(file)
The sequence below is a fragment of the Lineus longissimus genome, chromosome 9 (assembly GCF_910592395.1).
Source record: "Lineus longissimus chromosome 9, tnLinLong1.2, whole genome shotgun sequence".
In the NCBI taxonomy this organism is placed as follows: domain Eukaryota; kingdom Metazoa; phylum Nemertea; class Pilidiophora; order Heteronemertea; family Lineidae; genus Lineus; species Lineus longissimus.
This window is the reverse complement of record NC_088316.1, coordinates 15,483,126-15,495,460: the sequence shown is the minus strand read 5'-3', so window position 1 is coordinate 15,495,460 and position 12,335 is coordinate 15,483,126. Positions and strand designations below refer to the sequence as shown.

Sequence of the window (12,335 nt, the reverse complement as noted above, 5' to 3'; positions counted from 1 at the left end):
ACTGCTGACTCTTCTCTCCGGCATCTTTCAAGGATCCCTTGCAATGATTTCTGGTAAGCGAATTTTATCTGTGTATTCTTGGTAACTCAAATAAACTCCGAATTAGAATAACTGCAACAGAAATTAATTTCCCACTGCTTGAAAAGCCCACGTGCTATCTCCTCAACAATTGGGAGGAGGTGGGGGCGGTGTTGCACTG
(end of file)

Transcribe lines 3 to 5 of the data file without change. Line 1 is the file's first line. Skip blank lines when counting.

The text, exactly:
In the NCBI taxonomy this organism is placed as follows: domain Eukaryota; kingdom Metazoa; phylum Nemertea; class Pilidiophora; order Heteronemertea; family Lineidae; genus Lineus; species Lineus longissimus.
This window is the reverse complement of record NC_088316.1, coordinates 15,483,126-15,495,460: the sequence shown is the minus strand read 5'-3', so window position 1 is coordinate 15,495,460 and position 12,335 is coordinate 15,483,126. Positions and strand designations below refer to the sequence as shown.

Sequence of the window (12,335 nt, the reverse complement as noted above, 5' to 3'; positions counted from 1 at the left end):